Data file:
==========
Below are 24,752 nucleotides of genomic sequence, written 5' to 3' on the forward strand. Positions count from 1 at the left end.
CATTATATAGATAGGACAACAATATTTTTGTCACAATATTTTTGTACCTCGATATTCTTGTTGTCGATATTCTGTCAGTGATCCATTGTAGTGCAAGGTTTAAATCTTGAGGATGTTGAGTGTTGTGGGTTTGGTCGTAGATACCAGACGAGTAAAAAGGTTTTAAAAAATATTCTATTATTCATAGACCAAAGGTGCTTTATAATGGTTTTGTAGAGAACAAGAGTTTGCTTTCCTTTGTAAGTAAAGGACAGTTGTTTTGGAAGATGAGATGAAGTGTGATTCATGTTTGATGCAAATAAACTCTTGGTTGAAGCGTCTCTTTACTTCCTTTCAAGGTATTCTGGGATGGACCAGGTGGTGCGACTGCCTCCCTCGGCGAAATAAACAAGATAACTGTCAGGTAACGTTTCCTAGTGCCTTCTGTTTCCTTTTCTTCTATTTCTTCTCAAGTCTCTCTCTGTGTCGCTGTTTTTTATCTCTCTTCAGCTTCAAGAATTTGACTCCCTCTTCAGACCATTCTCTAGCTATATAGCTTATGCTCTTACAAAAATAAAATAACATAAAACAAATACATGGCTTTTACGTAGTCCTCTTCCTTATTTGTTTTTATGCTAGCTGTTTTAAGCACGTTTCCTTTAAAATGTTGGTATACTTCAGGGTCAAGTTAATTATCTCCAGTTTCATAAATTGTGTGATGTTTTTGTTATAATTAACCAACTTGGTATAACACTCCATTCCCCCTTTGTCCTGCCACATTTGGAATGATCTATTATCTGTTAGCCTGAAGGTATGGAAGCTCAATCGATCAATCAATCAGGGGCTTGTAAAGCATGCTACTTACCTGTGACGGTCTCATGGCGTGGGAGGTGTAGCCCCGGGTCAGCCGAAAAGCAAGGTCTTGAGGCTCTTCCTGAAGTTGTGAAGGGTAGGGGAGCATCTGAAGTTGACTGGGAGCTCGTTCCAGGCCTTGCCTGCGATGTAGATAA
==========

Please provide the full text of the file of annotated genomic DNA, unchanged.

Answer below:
Below are 24,752 nucleotides of genomic sequence, written 5' to 3' on the forward strand. Positions count from 1 at the left end.
CATTATATAGATAGGACAACAATATTTTTGTCACAATATTTTTGTACCTCGATATTCTTGTTGTCGATATTCTGTCAGTGATCCATTGTAGTGCAAGGTTTAAATCTTGAGGATGTTGAGTGTTGTGGGTTTGGTCGTAGATACCAGACGAGTAAAAAGGTTTTAAAAAATATTCTATTATTCATAGACCAAAGGTGCTTTATAATGGTTTTGTAGAGAACAAGAGTTTGCTTTCCTTTGTAAGTAAAGGACAGTTGTTTTGGAAGATGAGATGAAGTGTGATTCATGTTTGATGCAAATAAACTCTTGGTTGAAGCGTCTCTTTACTTCCTTTCAAGGTATTCTGGGATGGACCAGGTGGTGCGACTGCCTCCCTCGGCGAAATAAACAAGATAACTGTCAGGTAACGTTTCCTAGTGCCTTCTGTTTCCTTTTCTTCTATTTCTTCTCAAGTCTCTCTCTGTGTCGCTGTTTTTTATCTCTCTTCAGCTTCAAGAATTTGACTCCCTCTTCAGACCATTCTCTAGCTATATAGCTTATGCTCTTACAAAAATAAAATAACATAAAACAAATACATGGCTTTTACGTAGTCCTCTTCCTTATTTGTTTTTATGCTAGCTGTTTTAAGCACGTTTCCTTTAAAATGTTGGTATACTTCAGGGTCAAGTTAATTATCTCCAGTTTCATAAATTGTGTGATGTTTTTGTTATAATTAACCAACTTGGTATAACACTCCATTCCCCCTTTGTCCTGCCACATTTGGAATGATCTATTATCTGTTAGCCTGAAGGTATGGAAGCTCAATCGATCAATCAATCAGGGGCTTGTAAAGCATGCTACTTACCTGTGACGGTCTCATGGCGTGGGAGGTGTAGCCCCGGGTCAGCCGAAAAGCAAGGTCTTGAGGCTCTTCCTGAAGTTGTGAAGGGTAGGGGAGCATCTGAAGTTGACTGGGAGCTCGTTCCAGGCCTTGCCTGCGATGTAGATAA